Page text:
US warns Bolivia on growing ties with Iran
LA PAZ: A US congressional delegation arrived on Tuesday to smooth tensions between the two countries, but warned that Bolivia's growing ties to Iran could cost it a key US trade agreement.
Five lawmakers are promoting the extension of the Andean Trade Preferences and Drug Eradication Act, which expires next week and allows duty-free imports from Andean countries as a reward for cooperating in the war on drugs.
But they arrived just a day after President Evo Morales announced that Iran wants to open a regional television network in Bolivia. Iranian President Mahmoud Ahmadinejad has also proposed investing in Bolivia's oil and gas industry.
"There is a very high level of concern regarding the activities of Iran in Latin America," Jerry Weller, a Republican from Illinios, said following the meeting. "If this concern continues to grow in our Congress, it will be come more difficult to extend these preferences in the future," he added.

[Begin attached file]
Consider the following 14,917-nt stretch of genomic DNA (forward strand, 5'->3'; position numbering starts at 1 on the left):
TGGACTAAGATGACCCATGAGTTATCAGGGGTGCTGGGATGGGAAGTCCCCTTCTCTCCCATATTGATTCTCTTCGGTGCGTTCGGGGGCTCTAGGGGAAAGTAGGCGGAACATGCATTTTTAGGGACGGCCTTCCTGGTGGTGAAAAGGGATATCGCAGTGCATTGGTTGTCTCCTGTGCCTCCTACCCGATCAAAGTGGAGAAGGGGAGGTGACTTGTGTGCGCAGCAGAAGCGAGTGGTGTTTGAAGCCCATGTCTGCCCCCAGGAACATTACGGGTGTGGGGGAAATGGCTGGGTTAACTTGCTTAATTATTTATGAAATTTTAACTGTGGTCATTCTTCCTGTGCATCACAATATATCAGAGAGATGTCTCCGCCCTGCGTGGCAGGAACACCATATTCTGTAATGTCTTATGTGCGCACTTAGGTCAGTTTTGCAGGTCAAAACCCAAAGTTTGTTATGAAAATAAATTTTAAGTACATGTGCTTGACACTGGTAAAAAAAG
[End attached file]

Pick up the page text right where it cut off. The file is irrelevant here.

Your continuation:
The trade deal amounted to US $385 million (euro 261 million) in Bolivian exports to the US in 2007 and provides an estimated 50,000 jobs in South America's poorest country.
Eliot Engel, a New York Democrat, also called for a halt to the heated exchanges over allegations that a US embassy official in Bolivia recently asked a Fulbright scholar and Peace Corps volunteers to keep tabs on Venezuelan and Cuban workers in the country.
"We need to talk about our two countries being partners," he said.